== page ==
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The Engine
 
Profile view of the U.S. Lighthouse Service buoy tender Oak, showing the location of the engine room.

The Oak's 750-horsepower, triple-expansion steam engine was built by John W. Sullivan in New York in 1921. Its boiler, built in Detroit by John Brennan, was originally coal-fired, but was converted to an oil-burning system in 1934. This profile view of the ship shows the location of the engine room and the orientation of the engine.

After more than 40 years of service, the Oak was decommissioned in 1964 and taken to the U.S. Coast Guard’s facility at Curtis Bay, Maryland. In 1971 the original engine and auxiliaries were removed for the Smithsonian Institution’s transportation collections and in 1978 the engine room was first displayed to the public in the Hall of American Maritime Enterprise.

The Oak at Curtis Bay

The Oak at the U.S. Coast Guard facility, Curtis Bay, Baltimore, Maryland, 1971.

Collecting the engine

The Smithsonian’s John Stine in the Oak’s engine room prior to its removal from the ship, 1971.

Raising the Oak engine

The Oak’s engine in situ. An opening was cut in the ship’s deck to remove the engine, 1971.

The Oak engine sees daylight
The Oak engine sees daylight.
Lifting the Oak engine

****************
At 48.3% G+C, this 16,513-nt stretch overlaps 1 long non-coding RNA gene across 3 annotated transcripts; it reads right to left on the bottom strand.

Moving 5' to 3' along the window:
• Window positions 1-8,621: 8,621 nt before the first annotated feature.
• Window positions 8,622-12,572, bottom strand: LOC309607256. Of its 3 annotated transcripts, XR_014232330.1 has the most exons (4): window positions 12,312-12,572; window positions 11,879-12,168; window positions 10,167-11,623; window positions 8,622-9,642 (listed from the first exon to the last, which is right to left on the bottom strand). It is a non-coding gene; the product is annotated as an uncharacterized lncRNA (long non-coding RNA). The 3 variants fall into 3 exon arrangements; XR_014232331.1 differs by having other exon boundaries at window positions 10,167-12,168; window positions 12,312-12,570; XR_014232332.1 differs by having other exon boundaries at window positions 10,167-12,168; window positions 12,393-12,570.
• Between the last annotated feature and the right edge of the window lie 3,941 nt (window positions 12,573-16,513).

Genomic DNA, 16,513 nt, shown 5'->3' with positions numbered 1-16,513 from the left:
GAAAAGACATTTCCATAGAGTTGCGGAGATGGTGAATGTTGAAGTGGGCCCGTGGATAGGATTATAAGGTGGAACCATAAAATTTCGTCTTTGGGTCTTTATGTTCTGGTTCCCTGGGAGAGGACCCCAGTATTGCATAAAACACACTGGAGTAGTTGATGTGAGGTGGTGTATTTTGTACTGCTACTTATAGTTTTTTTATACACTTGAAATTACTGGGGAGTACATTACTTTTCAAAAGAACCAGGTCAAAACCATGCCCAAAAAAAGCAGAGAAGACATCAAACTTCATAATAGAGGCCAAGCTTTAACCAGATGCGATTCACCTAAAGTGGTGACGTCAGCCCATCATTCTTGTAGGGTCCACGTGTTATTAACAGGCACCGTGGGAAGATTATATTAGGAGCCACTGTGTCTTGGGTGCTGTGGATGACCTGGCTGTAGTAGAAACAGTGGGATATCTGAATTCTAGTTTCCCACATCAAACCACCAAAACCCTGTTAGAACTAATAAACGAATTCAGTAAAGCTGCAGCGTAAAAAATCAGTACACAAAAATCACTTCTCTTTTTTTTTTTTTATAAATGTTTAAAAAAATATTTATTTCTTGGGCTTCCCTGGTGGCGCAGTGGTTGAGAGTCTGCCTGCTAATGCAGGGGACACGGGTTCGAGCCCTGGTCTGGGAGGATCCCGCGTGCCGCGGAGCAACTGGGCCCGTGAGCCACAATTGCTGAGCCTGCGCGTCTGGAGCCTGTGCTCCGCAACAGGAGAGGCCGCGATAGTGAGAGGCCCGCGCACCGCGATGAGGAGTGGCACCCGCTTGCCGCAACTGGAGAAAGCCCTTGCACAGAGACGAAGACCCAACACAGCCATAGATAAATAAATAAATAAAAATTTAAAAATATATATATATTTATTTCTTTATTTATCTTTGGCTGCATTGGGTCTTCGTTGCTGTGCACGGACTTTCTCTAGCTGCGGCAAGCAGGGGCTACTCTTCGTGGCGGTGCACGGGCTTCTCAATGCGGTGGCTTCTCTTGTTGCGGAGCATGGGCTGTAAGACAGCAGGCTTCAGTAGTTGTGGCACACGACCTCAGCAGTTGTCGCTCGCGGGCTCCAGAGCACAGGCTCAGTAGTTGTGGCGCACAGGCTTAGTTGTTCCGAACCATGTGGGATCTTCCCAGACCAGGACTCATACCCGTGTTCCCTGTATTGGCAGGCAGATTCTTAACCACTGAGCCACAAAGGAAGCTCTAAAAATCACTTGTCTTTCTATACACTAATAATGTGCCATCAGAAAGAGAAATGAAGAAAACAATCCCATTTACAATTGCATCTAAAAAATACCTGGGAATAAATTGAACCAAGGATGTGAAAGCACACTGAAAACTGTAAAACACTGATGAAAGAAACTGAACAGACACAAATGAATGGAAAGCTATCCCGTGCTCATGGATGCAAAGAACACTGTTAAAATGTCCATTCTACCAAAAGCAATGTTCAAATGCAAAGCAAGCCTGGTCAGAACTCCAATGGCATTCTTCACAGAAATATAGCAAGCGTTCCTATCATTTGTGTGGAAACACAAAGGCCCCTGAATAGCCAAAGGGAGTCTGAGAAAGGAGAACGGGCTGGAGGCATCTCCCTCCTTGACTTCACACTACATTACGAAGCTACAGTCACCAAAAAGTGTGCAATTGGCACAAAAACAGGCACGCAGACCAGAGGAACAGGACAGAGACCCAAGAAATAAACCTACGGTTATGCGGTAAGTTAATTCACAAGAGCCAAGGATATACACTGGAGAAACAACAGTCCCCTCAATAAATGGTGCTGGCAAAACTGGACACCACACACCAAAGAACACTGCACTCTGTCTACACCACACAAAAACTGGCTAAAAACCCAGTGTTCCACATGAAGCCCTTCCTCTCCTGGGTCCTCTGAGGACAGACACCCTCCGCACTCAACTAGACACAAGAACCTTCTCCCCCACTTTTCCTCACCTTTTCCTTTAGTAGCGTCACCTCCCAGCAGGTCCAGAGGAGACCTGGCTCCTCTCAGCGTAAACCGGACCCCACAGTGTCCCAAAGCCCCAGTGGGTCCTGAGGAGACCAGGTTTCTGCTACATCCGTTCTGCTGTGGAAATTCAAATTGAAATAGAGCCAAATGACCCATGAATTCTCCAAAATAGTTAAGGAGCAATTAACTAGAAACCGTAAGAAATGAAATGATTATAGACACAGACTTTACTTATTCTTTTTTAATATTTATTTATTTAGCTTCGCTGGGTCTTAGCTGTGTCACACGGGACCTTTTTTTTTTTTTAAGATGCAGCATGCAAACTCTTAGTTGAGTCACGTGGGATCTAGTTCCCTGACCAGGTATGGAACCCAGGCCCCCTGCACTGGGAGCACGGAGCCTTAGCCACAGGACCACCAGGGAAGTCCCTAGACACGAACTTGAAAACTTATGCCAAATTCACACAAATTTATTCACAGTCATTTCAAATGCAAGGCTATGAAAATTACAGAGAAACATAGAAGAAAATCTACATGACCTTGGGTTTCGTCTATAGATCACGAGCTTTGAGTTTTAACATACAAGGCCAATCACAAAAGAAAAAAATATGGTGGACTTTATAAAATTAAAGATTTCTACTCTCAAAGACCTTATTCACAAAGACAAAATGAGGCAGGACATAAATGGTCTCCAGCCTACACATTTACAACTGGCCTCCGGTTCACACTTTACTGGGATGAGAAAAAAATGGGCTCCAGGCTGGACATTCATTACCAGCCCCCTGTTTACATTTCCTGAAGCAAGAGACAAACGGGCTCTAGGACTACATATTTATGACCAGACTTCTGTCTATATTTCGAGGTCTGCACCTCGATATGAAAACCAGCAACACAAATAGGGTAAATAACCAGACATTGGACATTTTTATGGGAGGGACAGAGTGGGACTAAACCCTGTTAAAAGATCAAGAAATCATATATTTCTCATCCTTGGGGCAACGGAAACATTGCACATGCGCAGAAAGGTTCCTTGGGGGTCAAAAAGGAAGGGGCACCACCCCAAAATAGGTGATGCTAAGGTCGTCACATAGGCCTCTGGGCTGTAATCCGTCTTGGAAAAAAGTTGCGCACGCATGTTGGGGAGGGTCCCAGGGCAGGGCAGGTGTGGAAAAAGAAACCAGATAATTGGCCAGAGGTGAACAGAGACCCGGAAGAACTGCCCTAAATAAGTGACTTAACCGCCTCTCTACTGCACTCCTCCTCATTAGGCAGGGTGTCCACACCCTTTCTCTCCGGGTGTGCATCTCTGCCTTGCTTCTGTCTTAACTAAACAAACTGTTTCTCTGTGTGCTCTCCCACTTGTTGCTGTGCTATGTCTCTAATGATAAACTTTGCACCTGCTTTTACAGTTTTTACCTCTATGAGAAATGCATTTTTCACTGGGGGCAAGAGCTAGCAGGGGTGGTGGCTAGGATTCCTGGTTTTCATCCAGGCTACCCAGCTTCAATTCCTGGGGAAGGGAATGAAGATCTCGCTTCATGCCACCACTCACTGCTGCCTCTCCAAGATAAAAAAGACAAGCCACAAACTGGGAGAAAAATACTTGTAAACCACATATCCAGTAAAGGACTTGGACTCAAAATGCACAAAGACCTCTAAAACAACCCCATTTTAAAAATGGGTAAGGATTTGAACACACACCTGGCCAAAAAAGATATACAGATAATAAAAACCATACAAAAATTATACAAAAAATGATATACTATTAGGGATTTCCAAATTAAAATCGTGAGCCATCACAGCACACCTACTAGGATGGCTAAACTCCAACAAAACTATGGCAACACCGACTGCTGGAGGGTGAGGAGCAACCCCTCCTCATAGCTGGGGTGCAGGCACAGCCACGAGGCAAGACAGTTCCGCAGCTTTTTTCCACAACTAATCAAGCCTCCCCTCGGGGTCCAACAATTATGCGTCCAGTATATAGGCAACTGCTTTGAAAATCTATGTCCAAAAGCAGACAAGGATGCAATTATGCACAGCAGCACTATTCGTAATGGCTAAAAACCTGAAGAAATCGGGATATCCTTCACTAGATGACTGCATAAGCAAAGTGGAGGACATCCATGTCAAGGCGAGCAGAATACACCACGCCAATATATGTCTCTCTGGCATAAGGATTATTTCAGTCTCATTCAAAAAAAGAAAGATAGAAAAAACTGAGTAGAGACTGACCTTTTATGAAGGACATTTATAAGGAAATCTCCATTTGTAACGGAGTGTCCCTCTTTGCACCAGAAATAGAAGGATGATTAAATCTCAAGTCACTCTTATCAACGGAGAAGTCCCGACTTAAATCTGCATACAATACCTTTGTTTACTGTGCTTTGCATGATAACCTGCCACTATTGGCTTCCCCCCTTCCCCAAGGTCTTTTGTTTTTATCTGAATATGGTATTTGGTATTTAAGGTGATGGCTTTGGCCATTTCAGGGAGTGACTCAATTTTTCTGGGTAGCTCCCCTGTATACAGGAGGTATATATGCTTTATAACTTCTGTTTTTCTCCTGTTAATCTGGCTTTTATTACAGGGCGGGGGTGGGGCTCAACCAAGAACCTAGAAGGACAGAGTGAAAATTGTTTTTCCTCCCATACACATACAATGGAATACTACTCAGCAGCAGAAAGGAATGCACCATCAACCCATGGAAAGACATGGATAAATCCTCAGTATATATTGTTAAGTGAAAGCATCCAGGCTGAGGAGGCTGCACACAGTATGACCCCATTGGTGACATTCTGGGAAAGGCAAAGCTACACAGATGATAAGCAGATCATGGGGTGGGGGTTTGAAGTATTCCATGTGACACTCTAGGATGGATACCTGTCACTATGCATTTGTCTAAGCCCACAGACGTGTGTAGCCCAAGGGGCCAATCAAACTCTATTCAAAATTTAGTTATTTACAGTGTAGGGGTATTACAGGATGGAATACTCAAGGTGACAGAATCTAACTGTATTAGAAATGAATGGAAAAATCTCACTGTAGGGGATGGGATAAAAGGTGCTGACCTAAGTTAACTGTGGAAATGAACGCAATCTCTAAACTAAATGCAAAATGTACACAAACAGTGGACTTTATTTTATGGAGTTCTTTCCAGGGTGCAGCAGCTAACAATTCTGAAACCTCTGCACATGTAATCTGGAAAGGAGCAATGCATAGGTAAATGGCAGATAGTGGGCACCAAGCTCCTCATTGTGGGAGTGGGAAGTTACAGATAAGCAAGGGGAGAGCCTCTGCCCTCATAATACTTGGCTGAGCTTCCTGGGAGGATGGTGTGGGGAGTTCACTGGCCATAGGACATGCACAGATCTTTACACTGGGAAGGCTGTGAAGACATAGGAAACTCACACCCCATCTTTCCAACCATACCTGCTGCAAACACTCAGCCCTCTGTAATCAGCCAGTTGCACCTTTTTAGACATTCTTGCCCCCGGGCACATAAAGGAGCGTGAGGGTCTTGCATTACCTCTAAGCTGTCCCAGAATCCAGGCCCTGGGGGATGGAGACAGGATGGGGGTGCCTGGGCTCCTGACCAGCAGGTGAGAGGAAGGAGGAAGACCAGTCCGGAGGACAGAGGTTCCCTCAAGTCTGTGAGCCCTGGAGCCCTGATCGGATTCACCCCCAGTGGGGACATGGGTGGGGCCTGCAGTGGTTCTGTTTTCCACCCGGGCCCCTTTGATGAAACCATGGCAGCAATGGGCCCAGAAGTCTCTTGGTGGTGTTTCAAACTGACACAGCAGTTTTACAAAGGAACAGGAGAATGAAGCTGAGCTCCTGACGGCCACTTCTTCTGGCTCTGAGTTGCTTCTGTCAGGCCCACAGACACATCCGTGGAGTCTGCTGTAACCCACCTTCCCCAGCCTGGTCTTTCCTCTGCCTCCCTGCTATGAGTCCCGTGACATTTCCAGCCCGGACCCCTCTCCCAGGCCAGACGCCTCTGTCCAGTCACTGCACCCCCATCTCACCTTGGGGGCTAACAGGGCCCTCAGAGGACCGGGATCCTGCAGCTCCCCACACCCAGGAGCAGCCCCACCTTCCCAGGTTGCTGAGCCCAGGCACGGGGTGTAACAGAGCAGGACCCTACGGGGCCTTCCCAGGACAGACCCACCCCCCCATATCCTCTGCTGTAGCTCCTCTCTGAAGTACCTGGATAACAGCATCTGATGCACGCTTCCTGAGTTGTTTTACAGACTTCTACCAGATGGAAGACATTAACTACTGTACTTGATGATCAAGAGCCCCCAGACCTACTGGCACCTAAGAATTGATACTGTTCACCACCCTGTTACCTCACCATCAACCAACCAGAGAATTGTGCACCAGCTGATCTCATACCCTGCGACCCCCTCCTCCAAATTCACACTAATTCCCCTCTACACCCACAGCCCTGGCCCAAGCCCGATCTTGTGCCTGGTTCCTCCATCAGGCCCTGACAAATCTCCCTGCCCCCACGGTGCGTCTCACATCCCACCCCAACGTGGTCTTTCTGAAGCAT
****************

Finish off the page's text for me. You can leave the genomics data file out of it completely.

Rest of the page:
The engine is lifted out of the hull.
Oak engine clears the ship
Oak engine clears the ship
Wrenches in the engine room were also collected.
Wrenches in the engine room were also collected and installed in the Museum's engine room setting.
Oak coffee urn
Even the Oak's coffee urn was collected.
The Oak's engine room in America On the Move
The Oak's engine room in America On the Move

In addition to the engine, the Smithsonian collected the pumps, condenser, steam pipes, steam whistle, engine room telegraph, speaking tubes, tools, and architectural fabric from the ship. The engine room setting in America on the Move includes these artifacts, as well as a sound track of a triple-expansion steam engine under way, layered with the sounds of fog horns, steam whistles, and bell buoys evoking harbor traffic in 1920s New York.

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